School of The Rock


Exercise Professionalism              

Written by Paul D. Race for SchoolOfTheRock.comô


Not everybody with talent and drive can support a family on their music.   Some communities don’t have enough opportunities, some genres don’t have enough paying venues, and so on.  So not everybody can be  a “professional” in that sense.  But every musician can, and should exercise professionalism.

There are a lot of relatively specific tips below, based largely on failures that my friends or I have observed over the years.  To a large extent, they boil down to:

  • Take music seriously, and
  • Don’t be a jerk.

However, many of our acquaintances seem to have trouble applying those two imperatives in their day-to-day lives and interactions with fellow musicians.  So I’ve broken it down into a number of more specific examples.

Continuously Improve as a Musician - Whatever you perceive to be your unique value, there are always folks better than you, and they’re getting better all the time.  Nearly everyone who is in a position to help your career will expect you to know more and play better than you did the last time they saw/heard you. You should also learn the “classic” songs of your genre.  Even bands that don’t always do covers occasionally pull one out, and if it turns out you don’t know some tune that everyone else in your circuit knows by heart, you expose yourself as a poser.  Lose the computer games, the funny cat videos, or whatever else is eating into your practice and learning times.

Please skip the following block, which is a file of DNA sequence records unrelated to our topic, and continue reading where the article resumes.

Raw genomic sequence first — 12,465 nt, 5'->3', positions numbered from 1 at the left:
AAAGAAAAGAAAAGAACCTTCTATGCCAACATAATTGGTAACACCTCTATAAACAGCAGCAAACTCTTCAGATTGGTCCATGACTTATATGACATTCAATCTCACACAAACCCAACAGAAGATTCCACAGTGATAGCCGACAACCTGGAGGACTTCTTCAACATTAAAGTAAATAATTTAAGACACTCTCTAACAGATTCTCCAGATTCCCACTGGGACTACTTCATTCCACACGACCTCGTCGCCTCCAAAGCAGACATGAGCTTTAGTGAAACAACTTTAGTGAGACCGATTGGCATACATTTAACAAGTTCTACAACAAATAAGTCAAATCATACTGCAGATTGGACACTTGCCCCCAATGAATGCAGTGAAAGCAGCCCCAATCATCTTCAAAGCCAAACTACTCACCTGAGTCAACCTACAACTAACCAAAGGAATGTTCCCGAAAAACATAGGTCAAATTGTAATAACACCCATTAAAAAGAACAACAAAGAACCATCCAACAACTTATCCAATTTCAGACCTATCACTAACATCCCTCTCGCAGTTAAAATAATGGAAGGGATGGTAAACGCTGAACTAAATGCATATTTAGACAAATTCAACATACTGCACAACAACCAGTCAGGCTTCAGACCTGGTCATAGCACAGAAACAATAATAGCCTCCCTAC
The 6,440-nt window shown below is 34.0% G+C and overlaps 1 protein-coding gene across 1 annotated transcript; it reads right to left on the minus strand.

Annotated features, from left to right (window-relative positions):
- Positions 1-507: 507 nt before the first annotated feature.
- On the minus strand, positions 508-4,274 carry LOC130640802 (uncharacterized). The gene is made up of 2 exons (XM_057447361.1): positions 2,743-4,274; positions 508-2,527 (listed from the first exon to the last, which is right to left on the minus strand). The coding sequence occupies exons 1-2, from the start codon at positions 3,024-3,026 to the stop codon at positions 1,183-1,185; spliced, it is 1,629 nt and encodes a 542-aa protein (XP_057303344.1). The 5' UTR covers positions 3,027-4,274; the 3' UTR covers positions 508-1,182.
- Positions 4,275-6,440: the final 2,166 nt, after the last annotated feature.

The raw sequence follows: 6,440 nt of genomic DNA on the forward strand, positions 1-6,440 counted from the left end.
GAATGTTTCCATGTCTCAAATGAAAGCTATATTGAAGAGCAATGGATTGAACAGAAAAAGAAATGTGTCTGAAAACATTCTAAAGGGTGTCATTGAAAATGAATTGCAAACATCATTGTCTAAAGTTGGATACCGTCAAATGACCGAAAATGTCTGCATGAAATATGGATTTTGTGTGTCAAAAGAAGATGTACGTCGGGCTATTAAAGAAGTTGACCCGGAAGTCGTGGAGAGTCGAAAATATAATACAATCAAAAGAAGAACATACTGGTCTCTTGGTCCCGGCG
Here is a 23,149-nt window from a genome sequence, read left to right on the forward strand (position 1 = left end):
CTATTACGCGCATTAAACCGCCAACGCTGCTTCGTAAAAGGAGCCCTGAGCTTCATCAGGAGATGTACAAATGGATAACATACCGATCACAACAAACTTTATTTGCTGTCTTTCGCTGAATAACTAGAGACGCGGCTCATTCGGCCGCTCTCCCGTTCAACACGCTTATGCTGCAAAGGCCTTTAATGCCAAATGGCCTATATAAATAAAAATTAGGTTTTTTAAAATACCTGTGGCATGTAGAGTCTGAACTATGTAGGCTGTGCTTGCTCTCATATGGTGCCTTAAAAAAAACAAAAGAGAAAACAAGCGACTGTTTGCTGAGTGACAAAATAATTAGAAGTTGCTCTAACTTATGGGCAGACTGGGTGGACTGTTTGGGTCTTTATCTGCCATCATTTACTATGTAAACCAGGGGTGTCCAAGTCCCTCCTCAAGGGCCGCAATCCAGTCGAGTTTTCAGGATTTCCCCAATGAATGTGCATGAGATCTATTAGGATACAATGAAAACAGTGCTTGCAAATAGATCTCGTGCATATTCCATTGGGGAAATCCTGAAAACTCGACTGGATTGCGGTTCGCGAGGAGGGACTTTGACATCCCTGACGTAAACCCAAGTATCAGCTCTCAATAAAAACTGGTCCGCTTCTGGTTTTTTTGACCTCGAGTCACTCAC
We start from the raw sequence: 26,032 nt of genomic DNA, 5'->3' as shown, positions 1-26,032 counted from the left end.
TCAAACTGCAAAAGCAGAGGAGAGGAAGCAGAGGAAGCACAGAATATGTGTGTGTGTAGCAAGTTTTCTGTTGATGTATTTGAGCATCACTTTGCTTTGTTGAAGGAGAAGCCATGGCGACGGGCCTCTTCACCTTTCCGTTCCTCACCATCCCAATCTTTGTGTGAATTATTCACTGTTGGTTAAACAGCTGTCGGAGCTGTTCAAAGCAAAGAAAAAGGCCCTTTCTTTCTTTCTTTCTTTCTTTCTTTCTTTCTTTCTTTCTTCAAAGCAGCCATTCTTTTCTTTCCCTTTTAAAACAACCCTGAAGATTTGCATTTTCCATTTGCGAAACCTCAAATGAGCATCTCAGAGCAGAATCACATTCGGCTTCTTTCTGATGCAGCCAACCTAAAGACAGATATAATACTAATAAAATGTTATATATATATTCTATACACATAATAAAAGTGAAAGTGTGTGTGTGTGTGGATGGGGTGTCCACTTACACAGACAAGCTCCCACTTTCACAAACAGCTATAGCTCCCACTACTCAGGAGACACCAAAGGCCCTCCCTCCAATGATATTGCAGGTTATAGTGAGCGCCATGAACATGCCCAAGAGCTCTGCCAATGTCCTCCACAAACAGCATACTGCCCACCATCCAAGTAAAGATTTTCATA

Fulfill Your Obligations - When you’re supposed to be some where, be there.  Never break promises - The career musicians you want to join permanently already know dozens, if not hundreds of flakes just as talented as you - they don’t need you raising the flake quotient in their lives.  This includes:

  • Showing up on time, for practices, gigs, meetings, etc.
  • Learning your part before band practice.

Keep Your Instruments in Good Working Order.  That includes keeping extra sets of strings, reeds or other consumables, as well as taking ready-to-play backup instruments to festivals or distant gigs.  The last thing you need to do is to show up at a gig with an allen wrench or super-glue because you need to make some adjustment before you’re ready to go on.